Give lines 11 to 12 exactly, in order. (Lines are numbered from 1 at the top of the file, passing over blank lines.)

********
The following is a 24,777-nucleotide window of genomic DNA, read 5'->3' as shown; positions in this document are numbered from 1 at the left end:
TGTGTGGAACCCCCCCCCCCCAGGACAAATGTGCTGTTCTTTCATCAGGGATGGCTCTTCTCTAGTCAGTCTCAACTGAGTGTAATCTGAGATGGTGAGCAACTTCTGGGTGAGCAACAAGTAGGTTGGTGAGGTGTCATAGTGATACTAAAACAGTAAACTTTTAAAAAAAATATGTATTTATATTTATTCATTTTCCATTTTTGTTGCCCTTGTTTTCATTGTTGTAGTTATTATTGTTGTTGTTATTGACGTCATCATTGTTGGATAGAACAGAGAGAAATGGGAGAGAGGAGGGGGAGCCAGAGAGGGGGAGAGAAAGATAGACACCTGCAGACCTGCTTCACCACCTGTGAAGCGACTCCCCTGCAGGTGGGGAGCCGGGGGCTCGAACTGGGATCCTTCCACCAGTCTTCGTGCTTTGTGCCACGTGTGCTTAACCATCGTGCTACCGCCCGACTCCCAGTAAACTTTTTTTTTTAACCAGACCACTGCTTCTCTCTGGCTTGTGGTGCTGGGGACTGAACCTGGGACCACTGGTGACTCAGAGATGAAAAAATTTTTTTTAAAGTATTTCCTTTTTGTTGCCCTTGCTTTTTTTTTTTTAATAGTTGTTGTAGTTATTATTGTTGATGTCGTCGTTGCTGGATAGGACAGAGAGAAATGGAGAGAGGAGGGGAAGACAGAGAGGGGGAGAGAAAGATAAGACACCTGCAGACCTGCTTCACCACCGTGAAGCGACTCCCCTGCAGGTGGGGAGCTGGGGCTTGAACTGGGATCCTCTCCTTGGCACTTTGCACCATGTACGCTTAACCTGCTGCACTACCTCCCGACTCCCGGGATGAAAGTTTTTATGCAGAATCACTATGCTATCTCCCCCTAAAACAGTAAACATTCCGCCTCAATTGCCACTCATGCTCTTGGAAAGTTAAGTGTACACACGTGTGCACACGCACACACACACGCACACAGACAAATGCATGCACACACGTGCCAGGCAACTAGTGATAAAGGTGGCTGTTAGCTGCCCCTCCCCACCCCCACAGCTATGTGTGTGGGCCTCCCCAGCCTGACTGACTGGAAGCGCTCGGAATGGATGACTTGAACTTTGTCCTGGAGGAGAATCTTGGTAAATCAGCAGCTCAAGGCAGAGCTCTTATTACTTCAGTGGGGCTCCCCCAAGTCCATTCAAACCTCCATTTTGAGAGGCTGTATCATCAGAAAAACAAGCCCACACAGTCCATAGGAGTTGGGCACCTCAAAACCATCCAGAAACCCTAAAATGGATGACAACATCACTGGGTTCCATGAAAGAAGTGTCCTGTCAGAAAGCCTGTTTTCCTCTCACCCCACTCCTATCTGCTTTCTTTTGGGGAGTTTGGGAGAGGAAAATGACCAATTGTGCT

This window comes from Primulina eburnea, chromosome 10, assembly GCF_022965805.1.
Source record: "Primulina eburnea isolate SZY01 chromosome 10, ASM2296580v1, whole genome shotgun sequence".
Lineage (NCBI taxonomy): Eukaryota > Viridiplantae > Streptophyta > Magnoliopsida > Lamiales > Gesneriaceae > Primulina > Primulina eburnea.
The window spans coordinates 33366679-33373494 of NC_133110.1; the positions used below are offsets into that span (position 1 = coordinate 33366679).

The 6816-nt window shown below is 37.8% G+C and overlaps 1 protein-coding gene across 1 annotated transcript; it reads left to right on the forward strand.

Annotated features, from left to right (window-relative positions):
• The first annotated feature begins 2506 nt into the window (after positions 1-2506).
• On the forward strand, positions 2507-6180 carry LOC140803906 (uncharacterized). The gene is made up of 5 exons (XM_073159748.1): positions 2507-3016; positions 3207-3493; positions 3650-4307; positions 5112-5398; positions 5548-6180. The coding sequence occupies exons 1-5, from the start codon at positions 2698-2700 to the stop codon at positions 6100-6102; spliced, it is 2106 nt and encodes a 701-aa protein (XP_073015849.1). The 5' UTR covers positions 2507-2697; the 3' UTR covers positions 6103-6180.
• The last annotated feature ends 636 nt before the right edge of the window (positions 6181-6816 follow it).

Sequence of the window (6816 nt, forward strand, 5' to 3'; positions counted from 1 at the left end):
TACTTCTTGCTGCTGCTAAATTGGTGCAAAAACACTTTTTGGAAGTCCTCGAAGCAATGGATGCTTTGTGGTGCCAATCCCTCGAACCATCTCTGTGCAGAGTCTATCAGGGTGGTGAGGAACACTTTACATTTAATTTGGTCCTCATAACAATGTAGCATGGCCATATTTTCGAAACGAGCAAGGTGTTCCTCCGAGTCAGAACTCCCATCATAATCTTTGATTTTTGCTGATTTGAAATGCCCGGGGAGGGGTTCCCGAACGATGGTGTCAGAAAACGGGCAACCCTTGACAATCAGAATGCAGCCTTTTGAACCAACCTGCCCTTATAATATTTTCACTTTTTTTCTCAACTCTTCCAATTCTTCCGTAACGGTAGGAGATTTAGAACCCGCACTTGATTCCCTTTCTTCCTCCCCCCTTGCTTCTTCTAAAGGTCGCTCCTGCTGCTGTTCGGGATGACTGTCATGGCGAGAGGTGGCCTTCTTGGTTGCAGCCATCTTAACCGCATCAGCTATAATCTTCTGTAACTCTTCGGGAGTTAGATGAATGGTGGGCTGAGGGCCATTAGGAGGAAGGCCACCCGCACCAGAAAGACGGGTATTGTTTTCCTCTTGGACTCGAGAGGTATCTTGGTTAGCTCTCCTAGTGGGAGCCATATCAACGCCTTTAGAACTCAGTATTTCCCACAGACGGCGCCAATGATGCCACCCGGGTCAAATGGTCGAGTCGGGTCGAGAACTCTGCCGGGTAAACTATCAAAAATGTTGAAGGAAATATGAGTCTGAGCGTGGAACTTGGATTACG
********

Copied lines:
• The last annotated feature ends 636 nt before the right edge of the window (positions 6181-6816 follow it).

Sequence of the window (6816 nt, forward strand, 5' to 3'; positions counted from 1 at the left end):